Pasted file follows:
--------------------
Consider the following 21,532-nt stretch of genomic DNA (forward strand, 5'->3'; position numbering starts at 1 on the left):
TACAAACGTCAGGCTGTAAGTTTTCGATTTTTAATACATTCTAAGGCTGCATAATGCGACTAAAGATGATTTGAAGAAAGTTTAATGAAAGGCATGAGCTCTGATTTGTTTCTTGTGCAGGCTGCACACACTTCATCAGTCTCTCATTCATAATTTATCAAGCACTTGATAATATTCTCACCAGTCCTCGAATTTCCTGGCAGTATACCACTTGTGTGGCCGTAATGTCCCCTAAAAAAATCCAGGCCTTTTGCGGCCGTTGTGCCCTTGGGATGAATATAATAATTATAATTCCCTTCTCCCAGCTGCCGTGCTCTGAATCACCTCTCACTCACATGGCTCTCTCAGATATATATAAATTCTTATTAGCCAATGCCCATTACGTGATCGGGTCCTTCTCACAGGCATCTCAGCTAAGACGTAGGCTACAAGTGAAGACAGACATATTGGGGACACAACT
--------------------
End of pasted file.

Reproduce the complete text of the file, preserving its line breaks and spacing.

Consider the following 21,532-nt stretch of genomic DNA (forward strand, 5'->3'; position numbering starts at 1 on the left):
TACAAACGTCAGGCTGTAAGTTTTCGATTTTTAATACATTCTAAGGCTGCATAATGCGACTAAAGATGATTTGAAGAAAGTTTAATGAAAGGCATGAGCTCTGATTTGTTTCTTGTGCAGGCTGCACACACTTCATCAGTCTCTCATTCATAATTTATCAAGCACTTGATAATATTCTCACCAGTCCTCGAATTTCCTGGCAGTATACCACTTGTGTGGCCGTAATGTCCCCTAAAAAAATCCAGGCCTTTTGCGGCCGTTGTGCCCTTGGGATGAATATAATAATTATAATTCCCTTCTCCCAGCTGCCGTGCTCTGAATCACCTCTCACTCACATGGCTCTCTCAGATATATATAAATTCTTATTAGCCAATGCCCATTACGTGATCGGGTCCTTCTCACAGGCATCTCAGCTAAGACGTAGGCTACAAGTGAAGACAGACATATTGGGGACACAACT